For most folks, Portugal is the home of one of the World’s most famous fortified dessert wines: Port.
But Portugal is home to hundreds of indigenous grape varieties that most wine drinkers have never heard of, most of which make really tasty wine, sweet and dry. How does Baga strike you? Don’t know it? Well you should…
Baga is a red grape grown primarily in the DOC zone of Bairrada along the Atlantic coast in the larger region of Beiras. The Atlantic Ocean serves to moderate the climate, which is ideal for grape cultivation. Baga tends to produce tannic, complex wines with fairly high acidity, not unlike traditional Barbera from Piedmont in Italy.
Casa de Saima, managed by Granca Miranda, maintains the fundamentalist tradition of treading by foot, fermenting in lagares, and aging the wine in 100 year old large casks, before an unfiltered bottling. The result is an approachable wine that has unmistakable, classic character. At an average bottle price of $9.99 per bottle pre-discount this is a significantly undervalued wine.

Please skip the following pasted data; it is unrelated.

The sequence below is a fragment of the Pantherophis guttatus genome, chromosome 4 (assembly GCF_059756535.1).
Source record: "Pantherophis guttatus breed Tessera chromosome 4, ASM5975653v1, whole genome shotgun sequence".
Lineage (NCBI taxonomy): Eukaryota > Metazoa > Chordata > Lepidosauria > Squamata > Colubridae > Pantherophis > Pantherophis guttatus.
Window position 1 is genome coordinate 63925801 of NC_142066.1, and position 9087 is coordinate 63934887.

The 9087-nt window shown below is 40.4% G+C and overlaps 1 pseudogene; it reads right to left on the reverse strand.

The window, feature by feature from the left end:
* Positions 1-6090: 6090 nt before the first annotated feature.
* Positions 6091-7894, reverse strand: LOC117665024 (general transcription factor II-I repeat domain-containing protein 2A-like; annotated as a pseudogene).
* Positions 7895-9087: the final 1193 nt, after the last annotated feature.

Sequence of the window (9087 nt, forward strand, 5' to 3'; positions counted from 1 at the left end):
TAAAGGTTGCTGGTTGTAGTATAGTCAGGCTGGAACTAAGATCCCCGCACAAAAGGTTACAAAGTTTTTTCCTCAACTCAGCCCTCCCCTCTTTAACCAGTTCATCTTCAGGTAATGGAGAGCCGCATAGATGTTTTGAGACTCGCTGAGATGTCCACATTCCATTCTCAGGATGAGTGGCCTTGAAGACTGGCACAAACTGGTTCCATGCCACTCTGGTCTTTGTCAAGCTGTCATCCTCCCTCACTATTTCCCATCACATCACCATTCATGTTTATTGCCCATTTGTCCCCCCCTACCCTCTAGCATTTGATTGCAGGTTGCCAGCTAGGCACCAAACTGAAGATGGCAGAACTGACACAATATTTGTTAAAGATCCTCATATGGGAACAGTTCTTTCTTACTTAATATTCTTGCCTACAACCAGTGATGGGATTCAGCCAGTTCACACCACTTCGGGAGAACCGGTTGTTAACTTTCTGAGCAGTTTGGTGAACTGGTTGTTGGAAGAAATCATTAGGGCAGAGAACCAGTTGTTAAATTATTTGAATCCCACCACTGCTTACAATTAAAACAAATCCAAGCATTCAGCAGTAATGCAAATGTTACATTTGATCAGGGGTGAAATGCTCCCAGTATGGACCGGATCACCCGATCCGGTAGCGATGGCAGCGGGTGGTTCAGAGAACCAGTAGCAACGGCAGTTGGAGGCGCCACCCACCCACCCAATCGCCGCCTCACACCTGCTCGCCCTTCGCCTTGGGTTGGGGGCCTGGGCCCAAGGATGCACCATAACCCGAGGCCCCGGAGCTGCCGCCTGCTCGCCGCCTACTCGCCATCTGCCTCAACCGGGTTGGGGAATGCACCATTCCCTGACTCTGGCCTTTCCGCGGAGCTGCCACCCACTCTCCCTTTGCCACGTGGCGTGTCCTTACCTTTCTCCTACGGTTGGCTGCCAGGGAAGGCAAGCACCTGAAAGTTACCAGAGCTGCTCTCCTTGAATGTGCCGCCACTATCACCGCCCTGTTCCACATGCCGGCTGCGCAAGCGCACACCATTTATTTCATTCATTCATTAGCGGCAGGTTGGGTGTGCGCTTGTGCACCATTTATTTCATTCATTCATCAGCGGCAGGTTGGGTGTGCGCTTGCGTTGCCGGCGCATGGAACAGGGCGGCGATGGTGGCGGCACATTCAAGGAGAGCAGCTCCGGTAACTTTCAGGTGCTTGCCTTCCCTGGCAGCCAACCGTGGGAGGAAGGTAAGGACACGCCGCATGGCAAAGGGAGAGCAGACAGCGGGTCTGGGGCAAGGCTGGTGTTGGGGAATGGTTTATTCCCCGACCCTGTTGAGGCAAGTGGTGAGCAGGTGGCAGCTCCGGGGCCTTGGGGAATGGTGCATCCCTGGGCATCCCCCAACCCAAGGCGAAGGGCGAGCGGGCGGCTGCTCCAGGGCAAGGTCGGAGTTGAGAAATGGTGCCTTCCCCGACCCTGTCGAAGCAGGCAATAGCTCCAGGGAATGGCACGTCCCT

My tasting note:
Lush nose with black cherry, tar and floral hints. Medium-to-full-bodied with moderate acidity and firm, dry tannin – good balance. Nice core of dark fruit with plum, tobacco and vanilla notes. Moderate length – smooth – drinking well now and should improve with another 2 to 3 years in bottle. Great value!